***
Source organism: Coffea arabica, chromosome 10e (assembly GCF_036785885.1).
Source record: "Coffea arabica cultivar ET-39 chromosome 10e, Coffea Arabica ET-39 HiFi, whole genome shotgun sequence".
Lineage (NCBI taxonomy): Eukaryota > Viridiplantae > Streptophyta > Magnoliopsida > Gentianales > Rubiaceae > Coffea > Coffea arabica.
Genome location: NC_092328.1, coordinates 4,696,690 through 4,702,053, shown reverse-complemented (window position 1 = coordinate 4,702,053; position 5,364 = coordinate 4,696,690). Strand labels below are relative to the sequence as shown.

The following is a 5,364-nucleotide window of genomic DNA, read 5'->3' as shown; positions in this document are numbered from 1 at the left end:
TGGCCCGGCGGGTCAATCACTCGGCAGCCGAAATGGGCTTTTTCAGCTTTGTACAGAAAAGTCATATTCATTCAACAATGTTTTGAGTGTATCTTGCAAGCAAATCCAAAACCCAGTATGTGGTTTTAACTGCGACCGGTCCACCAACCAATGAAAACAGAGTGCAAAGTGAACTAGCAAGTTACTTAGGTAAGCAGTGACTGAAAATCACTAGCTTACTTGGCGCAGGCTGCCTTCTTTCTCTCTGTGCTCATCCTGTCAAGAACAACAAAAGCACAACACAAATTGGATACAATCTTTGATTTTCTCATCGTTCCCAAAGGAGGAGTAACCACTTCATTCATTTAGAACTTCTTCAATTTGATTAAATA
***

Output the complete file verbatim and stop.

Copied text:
Source organism: Coffea arabica, chromosome 10e (assembly GCF_036785885.1).
Source record: "Coffea arabica cultivar ET-39 chromosome 10e, Coffea Arabica ET-39 HiFi, whole genome shotgun sequence".
Lineage (NCBI taxonomy): Eukaryota > Viridiplantae > Streptophyta > Magnoliopsida > Gentianales > Rubiaceae > Coffea > Coffea arabica.
Genome location: NC_092328.1, coordinates 4,696,690 through 4,702,053, shown reverse-complemented (window position 1 = coordinate 4,702,053; position 5,364 = coordinate 4,696,690). Strand labels below are relative to the sequence as shown.

The following is a 5,364-nucleotide window of genomic DNA, read 5'->3' as shown; positions in this document are numbered from 1 at the left end:
TGGCCCGGCGGGTCAATCACTCGGCAGCCGAAATGGGCTTTTTCAGCTTTGTACAGAAAAGTCATATTCATTCAACAATGTTTTGAGTGTATCTTGCAAGCAAATCCAAAACCCAGTATGTGGTTTTAACTGCGACCGGTCCACCAACCAATGAAAACAGAGTGCAAAGTGAACTAGCAAGTTACTTAGGTAAGCAGTGACTGAAAATCACTAGCTTACTTGGCGCAGGCTGCCTTCTTTCTCTCTGTGCTCATCCTGTCAAGAACAACAAAAGCACAACACAAATTGGATACAATCTTTGATTTTCTCATCGTTCCCAAAGGAGGAGTAACCACTTCATTCATTTAGAACTTCTTCAATTTGATTAAATA